But…but. Here is the other side of this. I am also a strength athlete. And there, despite severe stress, moving, losses, betrayals, natural disasters, and not being able to ride a bike very well, I am doing quite well. I mean, to me that means my training is going well. I’m not really hurt anywhere, there’s a general trend towards improvement, and psychologically I am very content with how the work now fits into some greater whole. I am patient. There is no judgement. There is no time limit. There is only the beauty of being able to put training session after training session together, into place, done, next one, done, next one, into its little slot as part of the mileage that accumulates on my body. My body is fallible. It could break at any time. Something could happen at any time, an accident, a misjudged movement, a freak event. I understand everything about my physical self to be transient, never static, always in search of equilibrium. I am always in search of moving that equilibrium’s set point and thus I am always knocking my body out of balance, slightly, hoping I give it the recovery it needs to adjust itself back over into the new point of balance only for me to slowly do it again. This process is beautiful to me, as I said. There is nothing to it that is a construct. There is no good and bad, there’s just either going forward or backward. And so here I am, in Columbus, Ohio, and the things I’m best at are prodding my center of balance as it relates to my training along and telling people too much about myself. But I believe that if I give a little bit of how I think to people I don’t know, someone in that mass might find it useful, might see something about what they’re trying to do themselves they didn’t think of.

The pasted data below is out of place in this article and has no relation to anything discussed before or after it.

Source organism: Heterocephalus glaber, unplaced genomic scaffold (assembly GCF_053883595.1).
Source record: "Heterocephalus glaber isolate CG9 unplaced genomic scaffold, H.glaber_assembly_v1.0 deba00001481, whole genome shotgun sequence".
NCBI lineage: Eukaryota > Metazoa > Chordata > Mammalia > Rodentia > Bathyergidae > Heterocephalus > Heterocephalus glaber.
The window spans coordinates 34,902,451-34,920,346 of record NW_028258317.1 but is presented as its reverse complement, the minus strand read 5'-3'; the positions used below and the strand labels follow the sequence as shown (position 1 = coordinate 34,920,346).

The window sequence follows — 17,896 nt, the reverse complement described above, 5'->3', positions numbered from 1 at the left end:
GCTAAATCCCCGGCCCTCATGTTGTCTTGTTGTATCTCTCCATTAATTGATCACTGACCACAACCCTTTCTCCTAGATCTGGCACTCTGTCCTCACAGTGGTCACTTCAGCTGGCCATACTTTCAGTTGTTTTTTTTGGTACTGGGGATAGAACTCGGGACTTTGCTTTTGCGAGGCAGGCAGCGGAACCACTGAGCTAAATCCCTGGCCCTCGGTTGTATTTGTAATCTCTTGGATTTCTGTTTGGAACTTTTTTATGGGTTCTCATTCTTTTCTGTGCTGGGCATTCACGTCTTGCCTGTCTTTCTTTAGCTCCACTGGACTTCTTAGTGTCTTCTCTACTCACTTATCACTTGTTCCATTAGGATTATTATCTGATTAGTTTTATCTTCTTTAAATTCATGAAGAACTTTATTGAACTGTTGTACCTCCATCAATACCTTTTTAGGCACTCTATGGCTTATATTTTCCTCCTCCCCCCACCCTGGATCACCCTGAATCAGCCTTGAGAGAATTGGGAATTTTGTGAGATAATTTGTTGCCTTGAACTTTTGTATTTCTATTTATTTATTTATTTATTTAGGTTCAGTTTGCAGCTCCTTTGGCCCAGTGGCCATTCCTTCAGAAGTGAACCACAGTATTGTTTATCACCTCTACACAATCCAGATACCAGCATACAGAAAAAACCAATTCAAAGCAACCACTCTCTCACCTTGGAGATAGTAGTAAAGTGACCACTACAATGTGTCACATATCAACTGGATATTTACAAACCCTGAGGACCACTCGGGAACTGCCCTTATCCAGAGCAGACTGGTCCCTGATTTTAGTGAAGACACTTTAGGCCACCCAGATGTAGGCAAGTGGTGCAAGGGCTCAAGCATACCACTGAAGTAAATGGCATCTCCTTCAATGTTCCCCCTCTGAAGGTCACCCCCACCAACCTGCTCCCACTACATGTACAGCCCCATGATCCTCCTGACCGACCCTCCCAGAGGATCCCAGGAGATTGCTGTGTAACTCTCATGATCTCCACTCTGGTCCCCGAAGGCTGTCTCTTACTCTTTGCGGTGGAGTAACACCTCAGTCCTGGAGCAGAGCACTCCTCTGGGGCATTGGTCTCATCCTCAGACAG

It doesn’t really hurt me to share how broken I am. If you think I’m broken, how does your perception hurt me? I’ve probably never talked to you in my life. By the way, I know you’re broken too. We all are asked to give energy to existing and we all don’t really know how to allocate that energy in an entirely balanced way. The weak links break, just as they do in the body over time through lifting. You can keep up your facade and I won’t blame you for it, but I know you’re broken. And I know you’re just trying to manage the damage and possibly become less broken, and I know you’re more or less of an asshole as you try to do this, depending on a whole host of values you hold. The more patience you have with your lifting the better it will go for you. The more conservative, the more calculated the risks, the better your development as a maximal strength athlete will progress. Here’s where I think life and lifting deviate though. The body doesn’t exhibit fear, but you do. And the fear your mind hosts holds you back from doing the things necessary to be better, to be a better person, to do greater things. If you do what you have to do in lifting, you will get better. If you hold yourself back from what you have to do in life, your life will not.
What, then, did I just tell myself? If there are parts of my life that aren’t going well, I am willing to bet you fear is at the root of why. Fear keeps me from doing what I need to do, the hard things I need to do, the risks I need to take. I took a risk and moved to Columbus because I did what I had to do and removed what was holding me back from doing what I needed to do for myself. It has and will pay off. If there is something I feel confident in saying now, based on the experience of the last few months, it is that most of us need to take fewer risks in lifting and more risks in life. And yet, the way people lift and behave, it appears the inverse is the easier path. Don’t take the easier path. And don’t wear contacts for five months when they should only be worn for one. Jesus, Janis.